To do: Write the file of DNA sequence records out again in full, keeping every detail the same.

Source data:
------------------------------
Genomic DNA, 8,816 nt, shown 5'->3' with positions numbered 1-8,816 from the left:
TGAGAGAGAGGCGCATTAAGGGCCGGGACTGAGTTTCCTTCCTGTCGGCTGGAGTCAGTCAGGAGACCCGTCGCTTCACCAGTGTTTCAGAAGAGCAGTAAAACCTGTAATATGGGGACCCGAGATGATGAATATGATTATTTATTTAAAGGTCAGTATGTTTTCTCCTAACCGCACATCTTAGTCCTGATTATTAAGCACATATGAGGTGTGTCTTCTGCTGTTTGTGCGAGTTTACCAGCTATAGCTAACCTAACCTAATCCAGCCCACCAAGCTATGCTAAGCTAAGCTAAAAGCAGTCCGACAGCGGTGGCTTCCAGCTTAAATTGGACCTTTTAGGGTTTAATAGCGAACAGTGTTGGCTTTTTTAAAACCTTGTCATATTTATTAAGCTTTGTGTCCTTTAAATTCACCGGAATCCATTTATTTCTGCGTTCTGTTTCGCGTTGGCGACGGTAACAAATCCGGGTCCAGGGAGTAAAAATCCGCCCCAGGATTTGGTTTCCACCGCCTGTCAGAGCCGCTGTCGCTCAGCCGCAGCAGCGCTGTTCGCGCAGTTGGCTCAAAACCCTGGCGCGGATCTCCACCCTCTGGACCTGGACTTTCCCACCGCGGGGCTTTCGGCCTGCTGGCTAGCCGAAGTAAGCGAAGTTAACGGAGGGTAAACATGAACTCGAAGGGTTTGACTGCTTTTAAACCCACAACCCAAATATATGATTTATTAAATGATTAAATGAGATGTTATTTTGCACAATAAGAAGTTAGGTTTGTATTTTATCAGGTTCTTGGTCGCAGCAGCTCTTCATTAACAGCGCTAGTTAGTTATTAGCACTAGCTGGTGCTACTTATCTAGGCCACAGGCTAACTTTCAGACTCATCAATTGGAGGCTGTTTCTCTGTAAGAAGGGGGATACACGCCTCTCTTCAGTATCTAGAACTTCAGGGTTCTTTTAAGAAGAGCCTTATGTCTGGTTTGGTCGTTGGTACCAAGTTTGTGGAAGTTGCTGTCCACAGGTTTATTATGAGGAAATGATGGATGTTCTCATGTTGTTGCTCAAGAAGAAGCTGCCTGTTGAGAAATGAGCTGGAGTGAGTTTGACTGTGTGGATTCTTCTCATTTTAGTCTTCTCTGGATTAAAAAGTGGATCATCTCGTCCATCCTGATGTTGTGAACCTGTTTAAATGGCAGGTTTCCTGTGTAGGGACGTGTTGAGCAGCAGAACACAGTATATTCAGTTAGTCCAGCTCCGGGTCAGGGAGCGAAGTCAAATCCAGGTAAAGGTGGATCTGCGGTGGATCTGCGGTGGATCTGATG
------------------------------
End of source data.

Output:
Genomic DNA, 8,816 nt, shown 5'->3' with positions numbered 1-8,816 from the left:
TGAGAGAGAGGCGCATTAAGGGCCGGGACTGAGTTTCCTTCCTGTCGGCTGGAGTCAGTCAGGAGACCCGTCGCTTCACCAGTGTTTCAGAAGAGCAGTAAAACCTGTAATATGGGGACCCGAGATGATGAATATGATTATTTATTTAAAGGTCAGTATGTTTTCTCCTAACCGCACATCTTAGTCCTGATTATTAAGCACATATGAGGTGTGTCTTCTGCTGTTTGTGCGAGTTTACCAGCTATAGCTAACCTAACCTAATCCAGCCCACCAAGCTATGCTAAGCTAAGCTAAAAGCAGTCCGACAGCGGTGGCTTCCAGCTTAAATTGGACCTTTTAGGGTTTAATAGCGAACAGTGTTGGCTTTTTTAAAACCTTGTCATATTTATTAAGCTTTGTGTCCTTTAAATTCACCGGAATCCATTTATTTCTGCGTTCTGTTTCGCGTTGGCGACGGTAACAAATCCGGGTCCAGGGAGTAAAAATCCGCCCCAGGATTTGGTTTCCACCGCCTGTCAGAGCCGCTGTCGCTCAGCCGCAGCAGCGCTGTTCGCGCAGTTGGCTCAAAACCCTGGCGCGGATCTCCACCCTCTGGACCTGGACTTTCCCACCGCGGGGCTTTCGGCCTGCTGGCTAGCCGAAGTAAGCGAAGTTAACGGAGGGTAAACATGAACTCGAAGGGTTTGACTGCTTTTAAACCCACAACCCAAATATATGATTTATTAAATGATTAAATGAGATGTTATTTTGCACAATAAGAAGTTAGGTTTGTATTTTATCAGGTTCTTGGTCGCAGCAGCTCTTCATTAACAGCGCTAGTTAGTTATTAGCACTAGCTGGTGCTACTTATCTAGGCCACAGGCTAACTTTCAGACTCATCAATTGGAGGCTGTTTCTCTGTAAGAAGGGGGATACACGCCTCTCTTCAGTATCTAGAACTTCAGGGTTCTTTTAAGAAGAGCCTTATGTCTGGTTTGGTCGTTGGTACCAAGTTTGTGGAAGTTGCTGTCCACAGGTTTATTATGAGGAAATGATGGATGTTCTCATGTTGTTGCTCAAGAAGAAGCTGCCTGTTGAGAAATGAGCTGGAGTGAGTTTGACTGTGTGGATTCTTCTCATTTTAGTCTTCTCTGGATTAAAAAGTGGATCATCTCGTCCATCCTGATGTTGTGAACCTGTTTAAATGGCAGGTTTCCTGTGTAGGGACGTGTTGAGCAGCAGAACACAGTATATTCAGTTAGTCCAGCTCCGGGTCAGGGAGCGAAGTCAAATCCAGGTAAAGGTGGATCTGCGGTGGATCTGCGGTGGATCTGATG